by FIGHT! contributor Larry Pepe
Diego Sanchez said it was “his time” and screamed “YES!” every chance he got leading up to his main event title fight at UFC 107. But UFC Lightweight Champion B.J. Penn had one answer on all accounts.
In a virtuoso performance, Penn showed the world why he is the best lightweight in the history of mixed martial arts. Penn answered any lingering questions about his cardio during the dominant, picture-perfect five round destruction of Sanchez and became a true “Nightmare” for anyone in the world who fights at 155. He was never taken down despite upwards of fifteen attempts by Diego. He may have been hit a total of ten times in almost 23 minutes of battle and left the cage with no evidence that he had been in a fight. And for those who still questioned his cardio, he never sat on the stool between rounds and had every bit as much energy, strength and aggression in the fifth round as he went for the finish as he did in the opening minute of the fight. One last time folks…B.J. Penn does not have a cardio problem at 155. At 170, yes. 155, no.
World class boxing trainer Freddie Roach once called B.J. Penn the best striker in all of MMA and his performance last night supports Roach’s claim. In the opening seconds of the first round, B.J. dropped Diego with a right hand that almost resulted in a quick ending to the fight. Diego survived the onslaught that followed, only to be picked apart for the next 22 minutes. B.J. was masterful in his counter punching, making Diego pay dearly almost every time he tried to engage the champ. Somewhere near the middle of the second round, I couldn’t help but feel that I was watching a master sparring with an eager student.
Realizing that he had nothing for B.J. on the feet, Diego repeatedly tried to take the fight to the ground. Using what Clay Guida called a “black belt in takedown defense,” B.J. stuffed attempt after attempt, hopping around on one leg as if two are a luxury he’s fine without.
B.J. has said that he wants to be known as the best fighter in history and that he is fighting for his legacy in the sport he loves. Nowhere was that more evident than in the fifth round. Knowing that he was pitching a shutout, Penn could have been content to play it safe, keep countering and win a unanimous 50-45 decision. But decisions don’t always look good when legacies are analyzed. BJ put his foot on the gas, looking more like the fighter who was down four rounds to none than the guy with a comfortable lead. He continued to dominate on the feet, landing a rare leg kick to the head that opened an already bruised, bloody and battered Diego. It looked like B.J. took an axe out of his shorts when no one was looking and hit Diego in the head with it. Mercifully, the doctor stopped it, but the end really came seconds into the first round with that first right hand that put the challenger on the canvas.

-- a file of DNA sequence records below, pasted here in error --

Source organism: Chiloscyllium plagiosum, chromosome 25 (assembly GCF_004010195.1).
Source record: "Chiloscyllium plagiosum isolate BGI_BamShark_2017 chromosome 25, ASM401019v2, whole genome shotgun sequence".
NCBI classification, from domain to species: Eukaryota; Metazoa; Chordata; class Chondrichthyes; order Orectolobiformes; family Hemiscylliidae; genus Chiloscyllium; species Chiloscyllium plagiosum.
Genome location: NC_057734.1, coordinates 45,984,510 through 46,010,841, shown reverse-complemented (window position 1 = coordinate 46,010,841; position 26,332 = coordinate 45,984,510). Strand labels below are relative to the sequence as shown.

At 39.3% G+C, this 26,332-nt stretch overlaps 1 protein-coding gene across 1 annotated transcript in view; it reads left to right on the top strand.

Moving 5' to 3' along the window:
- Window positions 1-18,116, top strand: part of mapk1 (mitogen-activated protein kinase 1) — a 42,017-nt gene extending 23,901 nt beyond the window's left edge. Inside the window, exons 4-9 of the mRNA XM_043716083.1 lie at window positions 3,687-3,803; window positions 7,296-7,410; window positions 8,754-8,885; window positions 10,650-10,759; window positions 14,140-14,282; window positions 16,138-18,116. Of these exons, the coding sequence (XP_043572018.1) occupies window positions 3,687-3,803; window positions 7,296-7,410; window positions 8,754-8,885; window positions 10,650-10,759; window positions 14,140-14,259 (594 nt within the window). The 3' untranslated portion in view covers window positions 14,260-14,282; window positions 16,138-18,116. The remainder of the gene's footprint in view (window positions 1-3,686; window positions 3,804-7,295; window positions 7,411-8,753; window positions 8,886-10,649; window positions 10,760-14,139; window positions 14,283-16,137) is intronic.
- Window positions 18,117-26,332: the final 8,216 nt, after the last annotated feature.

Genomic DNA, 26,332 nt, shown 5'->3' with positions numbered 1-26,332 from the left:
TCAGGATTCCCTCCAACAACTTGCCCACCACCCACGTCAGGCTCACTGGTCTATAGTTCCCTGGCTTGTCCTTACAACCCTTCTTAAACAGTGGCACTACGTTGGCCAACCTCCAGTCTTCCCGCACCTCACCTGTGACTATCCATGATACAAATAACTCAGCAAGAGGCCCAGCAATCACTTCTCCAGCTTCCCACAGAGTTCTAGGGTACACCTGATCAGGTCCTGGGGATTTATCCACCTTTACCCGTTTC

This was one of the most dominant performances I’ve ever seen. There wasn’t one second of the 22:47 where B.J. seemed at risk. Even Jon Fitch had a few moments while being destroyed by GSP. The damage on Diego’s face told the story of a mismatch, but make no mistake about it – he was a deserving number one challenger with a huge heart and a great chin. But this fight showed that at 155 pounds, there’s B.J. Penn and then there’s everybody else. He is the best striker in the division, the best submission artist in the division, he’s never been knocked down and he hasn’t lost at this weight in eight years. Good luck to whoever’s next. They’ll need it.
When I saw that Frank Mir weighed in at 264 ½ pounds for his fight with Cheick Kongo, up 19 ½ pounds from his loss to Brock Lesnar at UFC 100, I have to admit that I was concerned. Would he be too slow with the extra weight or perhaps gas if the fight went past the first round? Was he so focused on a Lesnar rematch that he trained for him and not Kongo? We’ll never know thanks to Frank using that new muscle to knock Kongo to the ground with a big overhand left and then choking him unconscious at 1:12 of the very first round. I’m suddenly interested in seeing Lesnar/Mir III.
Kenny Florian looks to have significantly improved on his standup game since moving over to train with Firas Zahabi and spending more time with boxing coach Peter Welch. He looked very comfortable in the pocket with wildman Clay Guida, using a right hand to drop “The Carpenter” en route to a fight-ending rear naked choke seconds later. Anybody else smell a TUF Season One Finale rematch between Florian and Sanchez at their true fighting weight of 155 instead of a blown up 185?
Jon Fitch scored a unanimous decision over relative unknown Mike Pierce, losing a third round that left him looking much worse than his opponent. A self-described “grinder,” Fitch has now gone to six straight decisions in the Octagon with wins over Pierce, Gono, Paulo Thiago, Chris Wilson and Diego Sanchez and a loss to GSP. Yushin Okami got relegated to undercards with a 6-1 UFC record and only four decisions on his record at that time. Don’t be surprised to see Fitch suffer the same fate unless UFC matchmaker calls for a Thiago Alves rematch.
Alan Belcher was right. His fight with Wilson “I Just Can’t Make 185” Gouveia should have been on the televised card. A much better choice than Fitch/Pierce. Don’t be surprised to read a headline soon that reads “Wilson Gouveia Released by UFC”. The talented Brazilian has lost two of his last three fights and failed to make weight twice. Yes, he and Belcher got the “Fight of the Night,” but just ask Jorge Gurgel how much job security that gives you in the UFC.
Larry Pepe is the host of Pro MMA Radio.
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